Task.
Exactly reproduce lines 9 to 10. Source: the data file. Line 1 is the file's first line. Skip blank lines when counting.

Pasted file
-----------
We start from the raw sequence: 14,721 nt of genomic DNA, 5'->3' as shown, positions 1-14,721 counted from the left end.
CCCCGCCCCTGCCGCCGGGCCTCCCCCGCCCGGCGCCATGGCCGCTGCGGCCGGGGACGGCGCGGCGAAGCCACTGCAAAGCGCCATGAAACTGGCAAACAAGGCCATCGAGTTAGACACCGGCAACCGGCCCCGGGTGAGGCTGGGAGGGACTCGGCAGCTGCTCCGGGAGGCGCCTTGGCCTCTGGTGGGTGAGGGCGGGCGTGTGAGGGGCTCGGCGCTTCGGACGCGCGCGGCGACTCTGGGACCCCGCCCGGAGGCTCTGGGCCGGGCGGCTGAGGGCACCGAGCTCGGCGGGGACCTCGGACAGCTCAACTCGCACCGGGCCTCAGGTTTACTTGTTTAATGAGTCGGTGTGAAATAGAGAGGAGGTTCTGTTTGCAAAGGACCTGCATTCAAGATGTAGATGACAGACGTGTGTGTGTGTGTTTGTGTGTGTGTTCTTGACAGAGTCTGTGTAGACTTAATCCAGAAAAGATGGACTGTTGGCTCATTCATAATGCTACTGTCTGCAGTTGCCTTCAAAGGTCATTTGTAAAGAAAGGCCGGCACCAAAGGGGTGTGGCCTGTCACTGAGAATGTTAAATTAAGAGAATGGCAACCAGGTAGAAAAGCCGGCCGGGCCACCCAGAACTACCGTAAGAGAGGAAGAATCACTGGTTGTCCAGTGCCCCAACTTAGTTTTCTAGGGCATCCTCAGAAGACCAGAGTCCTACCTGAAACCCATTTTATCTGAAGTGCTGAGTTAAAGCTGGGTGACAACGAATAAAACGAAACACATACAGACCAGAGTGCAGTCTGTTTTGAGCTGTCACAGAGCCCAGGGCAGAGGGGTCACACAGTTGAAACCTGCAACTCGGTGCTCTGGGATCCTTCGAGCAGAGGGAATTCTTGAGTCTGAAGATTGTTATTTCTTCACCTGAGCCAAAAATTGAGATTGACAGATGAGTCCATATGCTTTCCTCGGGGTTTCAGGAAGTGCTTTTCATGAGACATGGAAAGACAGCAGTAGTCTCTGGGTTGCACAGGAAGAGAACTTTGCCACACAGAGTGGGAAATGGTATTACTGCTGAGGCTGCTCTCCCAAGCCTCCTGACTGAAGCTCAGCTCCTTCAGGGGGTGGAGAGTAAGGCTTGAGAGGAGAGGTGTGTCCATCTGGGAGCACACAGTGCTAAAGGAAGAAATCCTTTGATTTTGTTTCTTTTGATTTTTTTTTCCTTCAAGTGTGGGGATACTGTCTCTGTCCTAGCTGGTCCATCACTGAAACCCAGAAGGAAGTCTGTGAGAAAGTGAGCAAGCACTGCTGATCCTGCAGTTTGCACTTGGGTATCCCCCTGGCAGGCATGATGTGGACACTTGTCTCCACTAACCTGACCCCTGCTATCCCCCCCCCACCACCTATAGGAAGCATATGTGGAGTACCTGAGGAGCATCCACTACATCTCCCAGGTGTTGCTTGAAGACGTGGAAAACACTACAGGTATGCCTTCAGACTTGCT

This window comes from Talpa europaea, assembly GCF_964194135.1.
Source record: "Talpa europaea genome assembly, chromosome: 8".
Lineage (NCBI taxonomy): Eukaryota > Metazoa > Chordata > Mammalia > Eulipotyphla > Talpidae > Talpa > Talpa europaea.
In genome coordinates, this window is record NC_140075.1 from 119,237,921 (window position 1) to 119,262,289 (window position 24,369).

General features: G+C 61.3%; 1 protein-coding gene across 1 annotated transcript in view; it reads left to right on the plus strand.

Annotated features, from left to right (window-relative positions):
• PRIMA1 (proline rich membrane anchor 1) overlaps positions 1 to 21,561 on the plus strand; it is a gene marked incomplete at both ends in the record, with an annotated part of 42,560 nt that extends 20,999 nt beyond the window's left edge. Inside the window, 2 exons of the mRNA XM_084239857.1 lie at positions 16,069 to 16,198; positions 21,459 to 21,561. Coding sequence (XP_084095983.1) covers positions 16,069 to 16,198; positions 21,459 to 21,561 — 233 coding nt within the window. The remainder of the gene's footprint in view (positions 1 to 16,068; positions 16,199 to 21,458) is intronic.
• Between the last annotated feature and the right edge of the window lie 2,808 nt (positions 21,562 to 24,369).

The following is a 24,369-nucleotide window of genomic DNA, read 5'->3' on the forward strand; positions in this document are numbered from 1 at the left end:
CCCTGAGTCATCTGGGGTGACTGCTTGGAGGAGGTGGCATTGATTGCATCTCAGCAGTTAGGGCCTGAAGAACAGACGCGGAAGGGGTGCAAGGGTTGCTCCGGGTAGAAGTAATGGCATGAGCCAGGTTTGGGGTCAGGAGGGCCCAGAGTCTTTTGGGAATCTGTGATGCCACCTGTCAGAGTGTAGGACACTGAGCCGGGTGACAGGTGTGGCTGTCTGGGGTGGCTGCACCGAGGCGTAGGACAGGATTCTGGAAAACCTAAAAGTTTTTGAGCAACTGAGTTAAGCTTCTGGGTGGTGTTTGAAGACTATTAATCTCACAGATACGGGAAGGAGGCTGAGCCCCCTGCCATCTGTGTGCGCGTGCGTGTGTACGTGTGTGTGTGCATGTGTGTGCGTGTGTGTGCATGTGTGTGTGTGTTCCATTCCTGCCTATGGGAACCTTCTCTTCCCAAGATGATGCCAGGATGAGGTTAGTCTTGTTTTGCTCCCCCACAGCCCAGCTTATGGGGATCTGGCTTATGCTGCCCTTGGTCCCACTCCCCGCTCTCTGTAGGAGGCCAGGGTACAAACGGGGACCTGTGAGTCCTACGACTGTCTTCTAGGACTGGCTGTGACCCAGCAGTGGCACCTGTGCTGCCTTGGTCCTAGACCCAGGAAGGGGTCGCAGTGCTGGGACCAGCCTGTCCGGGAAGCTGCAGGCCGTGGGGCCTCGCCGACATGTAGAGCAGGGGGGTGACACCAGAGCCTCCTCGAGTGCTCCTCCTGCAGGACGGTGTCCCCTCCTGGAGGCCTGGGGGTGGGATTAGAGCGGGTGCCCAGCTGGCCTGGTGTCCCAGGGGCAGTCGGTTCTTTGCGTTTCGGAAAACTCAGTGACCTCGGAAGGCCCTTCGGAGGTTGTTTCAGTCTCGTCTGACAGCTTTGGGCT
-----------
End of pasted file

• PRIMA1 (proline rich membrane anchor 1) overlaps positions 1 to 21,561 on the plus strand; it is a gene marked incomplete at both ends in the record, with an annotated part of 42,560 nt that extends 20,999 nt beyond the window's left edge. Inside the window, 2 exons of the mRNA XM_084239857.1 lie at positions 16,069 to 16,198; positions 21,459 to 21,561. Coding sequence (XP_084095983.1) covers positions 16,069 to 16,198; positions 21,459 to 21,561 — 233 coding nt within the window. The remainder of the gene's footprint in view (positions 1 to 16,068; positions 16,199 to 21,458) is intronic.
• Between the last annotated feature and the right edge of the window lie 2,808 nt (positions 21,562 to 24,369).